Christians and Dirty Sex: Subtle Like Cancer

Posted | 4 comments

Saying sex is dirty, is pretty uncool these days.

So Christian folk don’t say it out loud. We’re much more subtle now. However, instincts as ancient as our dirty-sex ones, don’t go away easily. In our case, they just went underground.

Which makes them harder to deal with, because we don’t see them (or their toxic results).

Have a listen,




  1. I watched the movie Ex Machina recently. It’s a movie about a sexy female robot who convinces a lonely computer programmer to help her escape and, well, it doesn’t end well for the programmer. I don’t think this movie is about artificial intelligence. For me, at least, the movie is about the fear that some men have, maybe especially nerdy guys like me, that our female love interests don’t really reciprocate our affection. Rather, we fear, they are exploiting our sexuality to manipulate us to their advantage.

    My point is that the impulse to denigrate and suppress women and female sexuality may come from someplace more primal than Plato. Maybe there is something deeper and more immediate than toxic myth at the root of this. In fact, the toxic myth probably wouldn’t have hung around for thousands of years if it wasn’t speaking to something deeper.

    I think the impulse comes from this fear that we are not truly loved, but are being manipulated. The fear is an ego-defense strategy against a deep “unlovable,” “unworthy” insecurity that many of us carry. This fear in the heart of a man who has power over his family, church, or nation leads to the denigration and oppression of women.

    It occurs to me that this may be misconstrued as a sympathetic defense of those who denigrate and oppress women. Of course, that isn’t what I intend. On the other hand, if this psychological wound is at the heart of the problem then it may point to a way ahead. If we can educate ourselves and our children in the workings of love, sex and soul then we may begin to undermine the psychological dynamic that perpetuates the oppression and the toxic myth.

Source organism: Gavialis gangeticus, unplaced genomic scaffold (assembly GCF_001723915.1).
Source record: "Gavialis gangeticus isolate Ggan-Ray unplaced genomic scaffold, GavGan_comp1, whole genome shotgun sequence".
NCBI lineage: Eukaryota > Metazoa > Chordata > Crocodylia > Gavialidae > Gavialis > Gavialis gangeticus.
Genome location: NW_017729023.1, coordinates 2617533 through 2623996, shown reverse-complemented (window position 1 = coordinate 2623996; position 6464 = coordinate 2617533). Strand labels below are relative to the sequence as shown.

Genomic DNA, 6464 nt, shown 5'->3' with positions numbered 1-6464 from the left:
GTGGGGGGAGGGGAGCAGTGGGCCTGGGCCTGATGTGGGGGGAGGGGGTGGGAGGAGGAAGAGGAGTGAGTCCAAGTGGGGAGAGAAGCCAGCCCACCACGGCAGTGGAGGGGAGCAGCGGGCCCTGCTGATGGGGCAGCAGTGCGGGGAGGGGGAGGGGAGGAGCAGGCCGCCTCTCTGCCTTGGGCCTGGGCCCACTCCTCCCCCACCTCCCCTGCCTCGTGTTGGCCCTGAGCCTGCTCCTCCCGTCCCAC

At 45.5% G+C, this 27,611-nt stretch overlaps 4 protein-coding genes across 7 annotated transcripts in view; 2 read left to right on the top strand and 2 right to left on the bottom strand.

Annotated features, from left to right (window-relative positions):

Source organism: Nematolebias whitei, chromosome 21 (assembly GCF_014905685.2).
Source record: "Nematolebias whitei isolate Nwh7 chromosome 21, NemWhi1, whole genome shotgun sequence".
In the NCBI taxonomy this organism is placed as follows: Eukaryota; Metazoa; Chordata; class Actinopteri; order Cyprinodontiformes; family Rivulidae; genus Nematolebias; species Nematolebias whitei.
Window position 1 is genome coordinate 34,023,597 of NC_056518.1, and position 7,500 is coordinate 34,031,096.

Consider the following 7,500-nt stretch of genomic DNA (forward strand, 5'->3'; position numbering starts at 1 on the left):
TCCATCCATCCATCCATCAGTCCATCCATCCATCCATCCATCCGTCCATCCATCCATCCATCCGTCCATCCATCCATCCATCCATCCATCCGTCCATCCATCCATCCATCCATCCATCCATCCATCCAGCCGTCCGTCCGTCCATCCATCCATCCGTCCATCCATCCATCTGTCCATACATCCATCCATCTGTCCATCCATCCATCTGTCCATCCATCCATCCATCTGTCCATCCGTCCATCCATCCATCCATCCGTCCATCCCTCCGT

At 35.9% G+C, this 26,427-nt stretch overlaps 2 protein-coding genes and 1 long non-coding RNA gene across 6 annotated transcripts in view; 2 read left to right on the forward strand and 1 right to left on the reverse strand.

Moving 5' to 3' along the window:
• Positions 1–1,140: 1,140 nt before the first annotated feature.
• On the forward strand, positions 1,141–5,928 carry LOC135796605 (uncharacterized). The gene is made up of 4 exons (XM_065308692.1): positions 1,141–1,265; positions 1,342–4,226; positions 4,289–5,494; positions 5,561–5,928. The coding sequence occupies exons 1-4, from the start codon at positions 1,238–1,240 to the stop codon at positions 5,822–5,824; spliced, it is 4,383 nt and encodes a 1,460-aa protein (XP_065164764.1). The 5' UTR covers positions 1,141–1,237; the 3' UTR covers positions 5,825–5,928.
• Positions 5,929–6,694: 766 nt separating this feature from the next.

I suspect that Jesus was trying to point us toward that kind of healing. It’s a tragic irony the church has worked so hard to bend his teaching in the opposite direction.

    • The thing missing from our comment thead is a “like” button. (FB has trained our brains.)


      Thanks Geoff

  2. I’m reading “To Kill a Mockingbird ” and couldn’t resist sharing this quote I just came across: “Bootleggers caused enough trouble in the Quarters, but women were worse. Again, as I had often met it in my own church, I was confronted with the Impurity of Women doctrine that seemed to preoccupy all clergymen. “

  3. Thank you Doug for calling out the women and sex shaming that is done in our churches. It does run deep. As someone who grew up in the church, I ‘followed’ the rules. Saved my virginity till marriage. But I still found deep shame when it came to sex in my marriage. Because I was taught that sex was dirty (inadvertently) … and then had a terrible time turning that thinking off once married. Thanks to therapy and a very understanding husband, I’ve worked much through it. But you’re absolutely dead on when you talk about the subtle shaming in our churches, the use of purity, objectifying women, putting our virginity on pedestals…it truly is like cancer. I’m looking forward to see how we’re suppose to do this without the shame and guilt. I have my own ideas at this point, love to hear yours. Love this series Doug. I’m beyond elated that you’re tackling this subject. Let’s talk about sex!!

    On a different note, how do you deal with Matt. 5:27-28 where Jesus says just looking at women lustfully, we’ve committed adultery? I think that’s one of the verses that christians use to argue that masturbation is a sin. Because we’re being lustful. Just wondering what your take is on that. Thanks!